In Washington, Singer represents United Airlines, mainly on pension issues and Verizon on telecommunication legislation.
Emanuel sits on the Ways and Means Committee, which handles many pension matters. Singer lobbied him on one issue and Emanuel voted against Singer's position.
From the February 2 edition of Fox News' Special Report with Brit Hume:
HUME: And now the most engaging two minutes in television, the latest from the political "Grapevine."
HUME: Illinois Democratic Congressman Rahm Emanuel, head of the Democratic Congressional Campaign Committee, who has made ethics a central issue in 2006, quietly switched campaign treasurers last month, dropping a longtime friend who was also a federally registered lobbyist. William Singer, a former Chicago alderman and one of Washington's most prolific Democratic fund-raisers, has been Emanuel's treasurer since his first campaign in 2002. And the Chicago Sun-Times reports that he's officially lobbied Emanuel on at least one occasion since then. A spokesman for the congressman says with ethics issues heating up in the House, Singer was replaced for, quote, obvious reasons.
CNN's Ensor suggested Rockefeller was disingenuous in criticism of administration briefings on domestic spying program
In a report on the Senate Intelligence Committee's February 2 hearing on national security threats, CNN national security correspondent David Ensor aired a clip of Sen. John D. Rockefeller IV (D-WV), the ranking Democrat on the committee, criticizing the Bush administration's apparent failure to fully inform Congress about its warrantless domestic surveillance program. Ensor then said, "[I]n fact, Rockefeller was one of the few who were briefed," suggesting that Rockefeller's criticism at the hearing was disingenuous. Notably absent from Ensor's report was any indication that after learning of the surveillance program in July 2003, Rockefeller wrote a letter -- by hand, to prevent the potential disclosure of classified information to his staff -- to Vice President Dick Cheney that expressed strong reservations over "the activities we discussed" and concern over Congress' ability to exercise oversight and his own ability to evaluate the program.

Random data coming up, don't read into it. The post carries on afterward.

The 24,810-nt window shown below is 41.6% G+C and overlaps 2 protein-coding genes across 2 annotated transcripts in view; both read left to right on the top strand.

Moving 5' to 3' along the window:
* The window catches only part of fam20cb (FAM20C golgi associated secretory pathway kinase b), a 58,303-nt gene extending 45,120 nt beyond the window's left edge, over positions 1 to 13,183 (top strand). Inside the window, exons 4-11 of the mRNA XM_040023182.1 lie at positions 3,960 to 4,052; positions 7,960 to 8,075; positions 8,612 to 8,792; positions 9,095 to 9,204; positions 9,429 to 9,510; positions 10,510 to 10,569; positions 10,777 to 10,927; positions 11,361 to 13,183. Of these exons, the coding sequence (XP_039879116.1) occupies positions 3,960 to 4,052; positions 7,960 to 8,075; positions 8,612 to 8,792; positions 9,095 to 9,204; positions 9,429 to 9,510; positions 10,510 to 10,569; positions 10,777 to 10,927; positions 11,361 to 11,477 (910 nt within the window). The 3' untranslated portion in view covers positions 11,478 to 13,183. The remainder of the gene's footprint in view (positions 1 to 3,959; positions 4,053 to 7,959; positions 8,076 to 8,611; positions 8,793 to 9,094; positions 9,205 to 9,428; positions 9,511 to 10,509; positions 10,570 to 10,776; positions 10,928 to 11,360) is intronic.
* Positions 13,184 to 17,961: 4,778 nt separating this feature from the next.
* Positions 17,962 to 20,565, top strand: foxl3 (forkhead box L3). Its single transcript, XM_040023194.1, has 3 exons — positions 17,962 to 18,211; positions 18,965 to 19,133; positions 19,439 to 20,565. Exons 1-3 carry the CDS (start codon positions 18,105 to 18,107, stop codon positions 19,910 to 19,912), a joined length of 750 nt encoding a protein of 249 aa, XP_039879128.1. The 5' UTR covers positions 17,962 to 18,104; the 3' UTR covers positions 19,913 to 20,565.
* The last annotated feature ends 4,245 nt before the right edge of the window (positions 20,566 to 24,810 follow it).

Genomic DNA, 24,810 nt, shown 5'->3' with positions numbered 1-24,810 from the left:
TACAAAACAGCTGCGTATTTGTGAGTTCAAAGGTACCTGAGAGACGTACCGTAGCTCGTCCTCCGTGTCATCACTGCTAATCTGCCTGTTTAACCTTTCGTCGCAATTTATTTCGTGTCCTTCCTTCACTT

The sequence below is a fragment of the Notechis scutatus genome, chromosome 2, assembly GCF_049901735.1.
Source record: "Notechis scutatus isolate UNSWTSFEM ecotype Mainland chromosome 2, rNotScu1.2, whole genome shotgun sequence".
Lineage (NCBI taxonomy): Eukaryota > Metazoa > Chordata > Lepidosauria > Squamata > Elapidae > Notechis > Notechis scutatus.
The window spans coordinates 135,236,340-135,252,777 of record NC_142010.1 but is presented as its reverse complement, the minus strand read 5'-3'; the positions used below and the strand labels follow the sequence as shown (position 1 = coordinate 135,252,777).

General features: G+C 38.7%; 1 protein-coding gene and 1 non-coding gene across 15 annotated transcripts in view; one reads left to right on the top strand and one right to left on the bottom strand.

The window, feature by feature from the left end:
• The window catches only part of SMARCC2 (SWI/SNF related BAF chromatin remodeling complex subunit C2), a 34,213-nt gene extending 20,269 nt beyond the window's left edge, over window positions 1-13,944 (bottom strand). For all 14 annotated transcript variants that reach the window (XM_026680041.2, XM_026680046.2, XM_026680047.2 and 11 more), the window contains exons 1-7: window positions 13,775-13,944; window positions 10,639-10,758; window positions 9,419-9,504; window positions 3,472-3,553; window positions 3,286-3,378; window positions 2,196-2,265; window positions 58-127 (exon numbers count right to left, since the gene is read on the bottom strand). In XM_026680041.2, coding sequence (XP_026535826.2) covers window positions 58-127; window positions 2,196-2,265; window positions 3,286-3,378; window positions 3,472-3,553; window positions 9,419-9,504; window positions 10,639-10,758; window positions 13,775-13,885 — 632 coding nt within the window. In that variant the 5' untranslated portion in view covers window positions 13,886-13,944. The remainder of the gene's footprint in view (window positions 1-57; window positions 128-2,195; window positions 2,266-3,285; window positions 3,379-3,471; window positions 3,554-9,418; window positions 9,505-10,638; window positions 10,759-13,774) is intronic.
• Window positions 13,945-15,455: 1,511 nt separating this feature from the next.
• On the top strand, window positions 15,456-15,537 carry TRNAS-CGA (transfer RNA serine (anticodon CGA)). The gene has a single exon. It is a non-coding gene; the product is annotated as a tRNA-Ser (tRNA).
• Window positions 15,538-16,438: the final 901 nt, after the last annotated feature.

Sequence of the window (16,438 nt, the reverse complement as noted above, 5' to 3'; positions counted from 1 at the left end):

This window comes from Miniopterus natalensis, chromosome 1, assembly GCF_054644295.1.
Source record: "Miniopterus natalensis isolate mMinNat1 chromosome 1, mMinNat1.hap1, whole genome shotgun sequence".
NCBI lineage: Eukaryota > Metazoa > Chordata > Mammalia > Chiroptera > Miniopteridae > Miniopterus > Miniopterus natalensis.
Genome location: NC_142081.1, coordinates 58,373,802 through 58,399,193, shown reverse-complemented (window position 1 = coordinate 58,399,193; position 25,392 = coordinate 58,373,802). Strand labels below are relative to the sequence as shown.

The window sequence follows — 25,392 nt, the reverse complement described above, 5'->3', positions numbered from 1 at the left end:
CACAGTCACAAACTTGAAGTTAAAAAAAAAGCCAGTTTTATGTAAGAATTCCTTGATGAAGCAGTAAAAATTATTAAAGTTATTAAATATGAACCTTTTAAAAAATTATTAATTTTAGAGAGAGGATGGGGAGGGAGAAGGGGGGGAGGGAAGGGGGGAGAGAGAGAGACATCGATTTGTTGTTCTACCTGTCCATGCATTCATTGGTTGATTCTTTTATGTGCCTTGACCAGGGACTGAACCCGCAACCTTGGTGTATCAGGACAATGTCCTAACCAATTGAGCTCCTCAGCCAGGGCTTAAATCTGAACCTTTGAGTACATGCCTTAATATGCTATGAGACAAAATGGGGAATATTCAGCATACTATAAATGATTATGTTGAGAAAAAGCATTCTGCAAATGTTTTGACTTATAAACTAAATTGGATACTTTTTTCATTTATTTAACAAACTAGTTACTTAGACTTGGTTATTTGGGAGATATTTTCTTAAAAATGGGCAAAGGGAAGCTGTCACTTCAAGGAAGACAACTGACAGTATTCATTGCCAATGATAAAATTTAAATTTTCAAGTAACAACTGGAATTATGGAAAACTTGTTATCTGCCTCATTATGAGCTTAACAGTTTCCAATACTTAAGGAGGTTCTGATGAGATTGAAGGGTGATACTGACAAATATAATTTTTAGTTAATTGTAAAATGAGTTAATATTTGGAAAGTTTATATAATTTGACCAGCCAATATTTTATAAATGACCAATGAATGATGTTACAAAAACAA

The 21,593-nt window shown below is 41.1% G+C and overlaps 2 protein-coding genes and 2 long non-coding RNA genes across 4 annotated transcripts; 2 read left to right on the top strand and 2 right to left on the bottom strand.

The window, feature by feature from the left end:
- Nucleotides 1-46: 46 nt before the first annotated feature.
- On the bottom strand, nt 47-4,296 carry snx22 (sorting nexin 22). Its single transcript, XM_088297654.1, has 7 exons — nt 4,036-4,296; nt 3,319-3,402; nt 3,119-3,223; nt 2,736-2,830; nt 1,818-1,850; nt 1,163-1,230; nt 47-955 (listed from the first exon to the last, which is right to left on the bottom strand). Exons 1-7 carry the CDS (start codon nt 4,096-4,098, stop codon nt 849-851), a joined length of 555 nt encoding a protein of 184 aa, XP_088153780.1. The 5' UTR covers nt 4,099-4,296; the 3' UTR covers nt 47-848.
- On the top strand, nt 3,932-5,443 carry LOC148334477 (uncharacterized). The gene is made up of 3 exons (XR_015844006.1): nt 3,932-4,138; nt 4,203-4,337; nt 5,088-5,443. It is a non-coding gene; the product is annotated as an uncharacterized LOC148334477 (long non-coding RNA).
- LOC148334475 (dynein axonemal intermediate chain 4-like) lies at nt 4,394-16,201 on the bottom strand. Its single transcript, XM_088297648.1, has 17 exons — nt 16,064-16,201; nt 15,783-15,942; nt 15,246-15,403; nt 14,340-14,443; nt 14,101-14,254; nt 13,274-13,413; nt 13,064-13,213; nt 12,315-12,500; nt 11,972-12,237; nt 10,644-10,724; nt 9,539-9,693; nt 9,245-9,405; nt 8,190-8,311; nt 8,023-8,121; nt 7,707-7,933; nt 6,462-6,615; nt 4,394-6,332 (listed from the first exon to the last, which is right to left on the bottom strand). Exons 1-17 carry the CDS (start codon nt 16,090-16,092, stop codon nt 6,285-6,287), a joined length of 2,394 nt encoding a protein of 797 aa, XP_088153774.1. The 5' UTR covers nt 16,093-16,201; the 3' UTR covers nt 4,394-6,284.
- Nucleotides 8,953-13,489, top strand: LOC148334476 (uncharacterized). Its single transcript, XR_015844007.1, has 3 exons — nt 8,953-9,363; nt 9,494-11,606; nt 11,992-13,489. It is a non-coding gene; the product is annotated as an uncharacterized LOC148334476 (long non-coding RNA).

From the February 2 edition of CNN's The Situation Room:
ENSOR: The spy chiefs faced a barrage of pointed questions from Intelligence Committee Democrats angered by the president's National Security Agency domestic [NSA] surveillance program and the fact that most of them were never briefed about it.
ROCKEFELLER [video clip]: This rationale for withholding information from Congress is flat-out unacceptable and nothing more than political smoke.
ENSOR: But, in fact, Rockefeller was one of the few who were briefed. Director of Nation Intelligence John Negroponte stressed that the NSA carefully reviews and minimizes any information collected on Americans.
Ensor's suggestion that Rockefeller was hiding the fact that he was one of the few lawmakers who were briefed ignores what actually happened. Ensor made no mention of a letter dated July 17, 2003 -- the day of his classified briefing -- in which Rockefeller expressed concerns not only about President Bush's authorization of the NSA to eavesdrop on the international communications of U.S. residents, but also about the amount of information disclosed in the briefing. In a handwritten letter to Cheney, Rockefeller wrote:
Clearly, the activities we discussed raise profound oversight issues. As you know, I am neither a technician, nor an attorney. Given the security restrictions associated with this information, and my inability to consult staff or counsel on my own, I feel unable to fully evaluate, much less endorse these activities.
Without more information and the ability to draw on independent legal or technical expertise, I simply cannot satisfy lingering concerns raised by the briefing we received.